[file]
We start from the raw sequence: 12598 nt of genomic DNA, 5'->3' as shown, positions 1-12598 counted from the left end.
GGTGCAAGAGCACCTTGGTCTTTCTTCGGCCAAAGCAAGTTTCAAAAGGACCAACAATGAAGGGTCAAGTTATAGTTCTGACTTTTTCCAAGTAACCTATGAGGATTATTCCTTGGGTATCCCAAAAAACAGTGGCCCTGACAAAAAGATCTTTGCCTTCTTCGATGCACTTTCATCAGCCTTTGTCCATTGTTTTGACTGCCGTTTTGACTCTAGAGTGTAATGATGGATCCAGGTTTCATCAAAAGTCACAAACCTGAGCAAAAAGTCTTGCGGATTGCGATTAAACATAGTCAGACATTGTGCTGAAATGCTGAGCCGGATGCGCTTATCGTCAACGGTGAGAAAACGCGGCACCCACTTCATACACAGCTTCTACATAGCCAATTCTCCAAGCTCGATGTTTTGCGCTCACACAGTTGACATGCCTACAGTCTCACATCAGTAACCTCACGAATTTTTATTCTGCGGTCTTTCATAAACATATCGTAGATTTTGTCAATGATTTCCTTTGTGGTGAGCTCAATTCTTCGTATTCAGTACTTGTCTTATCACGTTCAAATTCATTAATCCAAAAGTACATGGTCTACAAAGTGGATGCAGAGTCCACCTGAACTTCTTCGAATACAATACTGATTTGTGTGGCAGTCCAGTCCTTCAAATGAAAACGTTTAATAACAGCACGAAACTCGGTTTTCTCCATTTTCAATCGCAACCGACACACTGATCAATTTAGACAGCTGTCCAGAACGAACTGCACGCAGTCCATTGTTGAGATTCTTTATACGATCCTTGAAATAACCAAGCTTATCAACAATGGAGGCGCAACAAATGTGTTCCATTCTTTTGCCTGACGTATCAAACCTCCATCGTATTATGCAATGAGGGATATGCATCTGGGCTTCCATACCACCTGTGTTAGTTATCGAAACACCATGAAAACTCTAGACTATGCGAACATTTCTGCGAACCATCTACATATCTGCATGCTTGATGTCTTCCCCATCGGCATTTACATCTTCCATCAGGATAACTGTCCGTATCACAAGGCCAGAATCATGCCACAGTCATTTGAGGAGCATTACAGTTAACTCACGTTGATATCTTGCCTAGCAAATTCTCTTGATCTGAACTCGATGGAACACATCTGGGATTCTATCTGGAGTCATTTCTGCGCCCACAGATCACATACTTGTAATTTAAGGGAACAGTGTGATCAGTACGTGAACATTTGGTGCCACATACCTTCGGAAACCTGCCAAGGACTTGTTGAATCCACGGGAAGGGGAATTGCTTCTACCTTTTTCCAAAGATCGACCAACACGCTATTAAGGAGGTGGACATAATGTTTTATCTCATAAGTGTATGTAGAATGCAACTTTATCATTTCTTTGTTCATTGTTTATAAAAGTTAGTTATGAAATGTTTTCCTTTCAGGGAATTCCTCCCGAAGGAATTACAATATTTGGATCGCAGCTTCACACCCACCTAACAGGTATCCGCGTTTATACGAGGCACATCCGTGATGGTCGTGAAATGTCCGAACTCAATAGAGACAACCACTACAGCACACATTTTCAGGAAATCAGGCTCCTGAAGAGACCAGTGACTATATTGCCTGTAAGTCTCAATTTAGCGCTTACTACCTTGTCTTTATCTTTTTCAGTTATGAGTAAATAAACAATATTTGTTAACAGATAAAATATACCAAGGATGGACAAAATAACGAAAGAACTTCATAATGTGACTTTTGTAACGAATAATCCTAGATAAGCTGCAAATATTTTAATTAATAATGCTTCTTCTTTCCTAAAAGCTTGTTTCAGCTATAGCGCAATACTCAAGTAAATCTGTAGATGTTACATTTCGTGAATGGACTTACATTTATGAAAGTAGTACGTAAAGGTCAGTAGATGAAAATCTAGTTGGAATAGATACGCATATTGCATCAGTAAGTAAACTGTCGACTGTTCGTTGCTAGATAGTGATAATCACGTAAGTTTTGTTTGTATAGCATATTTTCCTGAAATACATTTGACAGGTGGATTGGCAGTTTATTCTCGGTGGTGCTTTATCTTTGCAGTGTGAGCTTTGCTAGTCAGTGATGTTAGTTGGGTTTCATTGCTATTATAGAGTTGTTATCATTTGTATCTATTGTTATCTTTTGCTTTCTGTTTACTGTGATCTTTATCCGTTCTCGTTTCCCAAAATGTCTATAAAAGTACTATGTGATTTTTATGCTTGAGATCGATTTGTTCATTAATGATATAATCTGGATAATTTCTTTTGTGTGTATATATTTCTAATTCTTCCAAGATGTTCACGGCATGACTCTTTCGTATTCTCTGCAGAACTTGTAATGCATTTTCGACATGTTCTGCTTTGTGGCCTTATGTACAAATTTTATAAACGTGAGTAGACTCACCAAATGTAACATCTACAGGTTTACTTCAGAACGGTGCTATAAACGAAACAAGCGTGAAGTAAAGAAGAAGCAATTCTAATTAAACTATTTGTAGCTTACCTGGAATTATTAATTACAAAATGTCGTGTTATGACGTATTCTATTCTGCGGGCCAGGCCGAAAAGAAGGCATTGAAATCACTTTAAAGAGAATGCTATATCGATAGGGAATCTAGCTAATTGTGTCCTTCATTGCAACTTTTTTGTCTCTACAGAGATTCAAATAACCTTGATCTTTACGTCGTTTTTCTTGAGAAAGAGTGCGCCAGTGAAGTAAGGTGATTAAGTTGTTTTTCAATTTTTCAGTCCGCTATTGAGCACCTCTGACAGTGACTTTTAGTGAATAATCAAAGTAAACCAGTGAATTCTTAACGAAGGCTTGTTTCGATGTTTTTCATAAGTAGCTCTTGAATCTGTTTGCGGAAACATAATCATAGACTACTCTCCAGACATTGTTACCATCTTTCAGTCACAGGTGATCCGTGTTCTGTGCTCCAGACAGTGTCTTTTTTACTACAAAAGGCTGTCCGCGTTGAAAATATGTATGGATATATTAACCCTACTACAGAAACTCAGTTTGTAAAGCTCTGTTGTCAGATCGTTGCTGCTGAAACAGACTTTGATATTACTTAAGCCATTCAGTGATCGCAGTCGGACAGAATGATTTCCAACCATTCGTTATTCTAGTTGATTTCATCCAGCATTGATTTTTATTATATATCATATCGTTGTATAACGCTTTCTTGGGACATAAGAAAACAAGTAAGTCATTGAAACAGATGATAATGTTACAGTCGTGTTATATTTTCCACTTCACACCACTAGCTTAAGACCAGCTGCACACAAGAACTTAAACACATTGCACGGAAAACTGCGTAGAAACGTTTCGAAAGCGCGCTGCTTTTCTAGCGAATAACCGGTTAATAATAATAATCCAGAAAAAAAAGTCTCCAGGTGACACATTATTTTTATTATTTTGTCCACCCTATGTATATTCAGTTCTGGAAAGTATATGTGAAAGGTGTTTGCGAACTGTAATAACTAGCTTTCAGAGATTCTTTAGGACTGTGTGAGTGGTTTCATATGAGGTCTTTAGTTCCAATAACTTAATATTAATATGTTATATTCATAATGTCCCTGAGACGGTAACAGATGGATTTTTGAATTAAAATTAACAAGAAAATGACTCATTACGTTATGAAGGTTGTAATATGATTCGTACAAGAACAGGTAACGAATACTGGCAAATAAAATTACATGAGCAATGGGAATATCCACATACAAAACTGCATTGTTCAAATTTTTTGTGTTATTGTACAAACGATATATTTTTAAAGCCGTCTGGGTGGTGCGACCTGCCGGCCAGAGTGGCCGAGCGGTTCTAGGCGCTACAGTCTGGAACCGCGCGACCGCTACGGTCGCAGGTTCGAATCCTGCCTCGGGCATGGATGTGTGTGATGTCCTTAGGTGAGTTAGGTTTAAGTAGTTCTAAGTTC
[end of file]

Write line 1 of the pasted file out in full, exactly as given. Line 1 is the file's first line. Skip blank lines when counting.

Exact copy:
We start from the raw sequence: 12598 nt of genomic DNA, 5'->3' as shown, positions 1-12598 counted from the left end.